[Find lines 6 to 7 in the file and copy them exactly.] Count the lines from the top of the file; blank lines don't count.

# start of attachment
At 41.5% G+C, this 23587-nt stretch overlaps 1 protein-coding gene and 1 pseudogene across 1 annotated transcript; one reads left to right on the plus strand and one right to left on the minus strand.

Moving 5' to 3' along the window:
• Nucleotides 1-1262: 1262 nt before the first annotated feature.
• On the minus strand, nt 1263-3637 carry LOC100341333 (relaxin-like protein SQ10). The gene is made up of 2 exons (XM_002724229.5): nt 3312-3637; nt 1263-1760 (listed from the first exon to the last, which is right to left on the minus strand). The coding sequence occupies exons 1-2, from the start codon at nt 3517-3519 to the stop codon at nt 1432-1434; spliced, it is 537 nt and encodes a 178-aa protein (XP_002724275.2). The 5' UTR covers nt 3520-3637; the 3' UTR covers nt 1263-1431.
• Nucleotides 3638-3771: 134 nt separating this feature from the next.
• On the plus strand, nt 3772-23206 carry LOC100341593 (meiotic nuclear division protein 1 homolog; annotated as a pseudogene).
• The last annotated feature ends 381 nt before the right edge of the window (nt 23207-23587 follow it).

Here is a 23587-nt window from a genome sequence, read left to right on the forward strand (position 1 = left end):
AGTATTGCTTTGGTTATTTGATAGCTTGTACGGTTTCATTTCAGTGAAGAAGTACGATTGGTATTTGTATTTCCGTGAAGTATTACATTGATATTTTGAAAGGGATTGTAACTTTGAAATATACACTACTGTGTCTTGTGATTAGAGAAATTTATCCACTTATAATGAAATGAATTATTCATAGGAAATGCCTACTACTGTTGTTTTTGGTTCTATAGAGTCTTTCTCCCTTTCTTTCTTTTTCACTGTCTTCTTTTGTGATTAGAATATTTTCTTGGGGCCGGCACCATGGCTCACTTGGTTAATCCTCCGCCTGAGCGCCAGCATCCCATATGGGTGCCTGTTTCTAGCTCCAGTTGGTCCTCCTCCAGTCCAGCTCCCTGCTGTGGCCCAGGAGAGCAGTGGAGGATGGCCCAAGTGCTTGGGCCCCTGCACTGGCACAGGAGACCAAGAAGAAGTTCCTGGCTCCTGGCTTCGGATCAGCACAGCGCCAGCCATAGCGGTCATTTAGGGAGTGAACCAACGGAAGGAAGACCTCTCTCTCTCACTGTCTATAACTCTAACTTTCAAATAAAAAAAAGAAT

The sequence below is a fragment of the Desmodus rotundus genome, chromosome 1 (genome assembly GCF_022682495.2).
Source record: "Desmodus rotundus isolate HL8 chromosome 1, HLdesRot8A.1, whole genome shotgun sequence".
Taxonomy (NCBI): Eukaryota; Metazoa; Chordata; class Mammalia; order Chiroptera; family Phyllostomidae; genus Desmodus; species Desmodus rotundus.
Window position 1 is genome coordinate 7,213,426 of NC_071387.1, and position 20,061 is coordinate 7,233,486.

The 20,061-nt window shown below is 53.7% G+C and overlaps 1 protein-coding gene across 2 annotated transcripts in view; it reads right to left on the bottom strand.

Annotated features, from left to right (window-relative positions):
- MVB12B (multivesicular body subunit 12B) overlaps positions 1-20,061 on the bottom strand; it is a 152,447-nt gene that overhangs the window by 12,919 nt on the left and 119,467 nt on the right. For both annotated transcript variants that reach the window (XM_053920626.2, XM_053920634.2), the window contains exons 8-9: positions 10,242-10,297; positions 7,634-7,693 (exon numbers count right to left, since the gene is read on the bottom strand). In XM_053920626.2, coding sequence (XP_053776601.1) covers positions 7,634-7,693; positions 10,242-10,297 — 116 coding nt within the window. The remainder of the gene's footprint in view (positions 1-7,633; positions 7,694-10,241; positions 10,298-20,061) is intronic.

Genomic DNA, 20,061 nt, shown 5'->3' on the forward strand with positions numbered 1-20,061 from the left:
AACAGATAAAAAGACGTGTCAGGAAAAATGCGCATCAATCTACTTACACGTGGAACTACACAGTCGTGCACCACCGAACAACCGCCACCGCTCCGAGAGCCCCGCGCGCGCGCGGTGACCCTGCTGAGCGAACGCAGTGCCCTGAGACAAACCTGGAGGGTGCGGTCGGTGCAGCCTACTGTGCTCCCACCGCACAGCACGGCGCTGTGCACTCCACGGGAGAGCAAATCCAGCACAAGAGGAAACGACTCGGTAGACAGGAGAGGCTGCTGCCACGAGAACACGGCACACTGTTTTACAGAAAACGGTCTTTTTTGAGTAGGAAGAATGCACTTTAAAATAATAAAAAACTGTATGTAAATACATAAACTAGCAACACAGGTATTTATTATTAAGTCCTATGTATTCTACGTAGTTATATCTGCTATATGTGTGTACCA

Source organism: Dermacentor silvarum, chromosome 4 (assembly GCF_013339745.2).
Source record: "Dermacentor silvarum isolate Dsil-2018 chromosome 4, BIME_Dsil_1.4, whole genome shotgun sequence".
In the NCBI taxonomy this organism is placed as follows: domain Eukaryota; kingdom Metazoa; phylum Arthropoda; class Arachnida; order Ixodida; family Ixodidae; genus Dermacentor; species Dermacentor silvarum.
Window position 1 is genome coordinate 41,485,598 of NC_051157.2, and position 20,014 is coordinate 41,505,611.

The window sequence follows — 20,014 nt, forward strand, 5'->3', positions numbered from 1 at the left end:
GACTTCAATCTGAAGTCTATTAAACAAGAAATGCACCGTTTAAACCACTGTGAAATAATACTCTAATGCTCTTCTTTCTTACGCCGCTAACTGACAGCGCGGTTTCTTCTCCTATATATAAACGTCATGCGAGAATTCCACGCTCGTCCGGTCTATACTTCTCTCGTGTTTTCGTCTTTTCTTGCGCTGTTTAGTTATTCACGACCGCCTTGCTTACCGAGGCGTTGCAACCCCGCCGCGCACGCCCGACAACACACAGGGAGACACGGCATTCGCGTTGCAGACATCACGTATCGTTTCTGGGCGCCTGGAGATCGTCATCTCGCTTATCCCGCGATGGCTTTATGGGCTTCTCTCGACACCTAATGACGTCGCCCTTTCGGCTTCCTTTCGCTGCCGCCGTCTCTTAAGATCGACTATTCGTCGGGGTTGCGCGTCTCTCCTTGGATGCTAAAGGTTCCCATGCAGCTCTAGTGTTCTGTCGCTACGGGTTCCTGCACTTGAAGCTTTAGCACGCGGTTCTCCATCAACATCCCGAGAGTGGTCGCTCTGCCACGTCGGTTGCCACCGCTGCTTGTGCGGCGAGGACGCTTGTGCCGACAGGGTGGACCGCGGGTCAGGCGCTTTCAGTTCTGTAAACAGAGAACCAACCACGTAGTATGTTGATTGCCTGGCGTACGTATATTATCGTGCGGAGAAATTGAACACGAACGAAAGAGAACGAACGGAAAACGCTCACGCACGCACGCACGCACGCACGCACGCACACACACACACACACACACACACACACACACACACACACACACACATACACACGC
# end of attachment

• On the plus strand, nt 3772-23206 carry LOC100341593 (meiotic nuclear division protein 1 homolog; annotated as a pseudogene).
• The last annotated feature ends 381 nt before the right edge of the window (nt 23207-23587 follow it).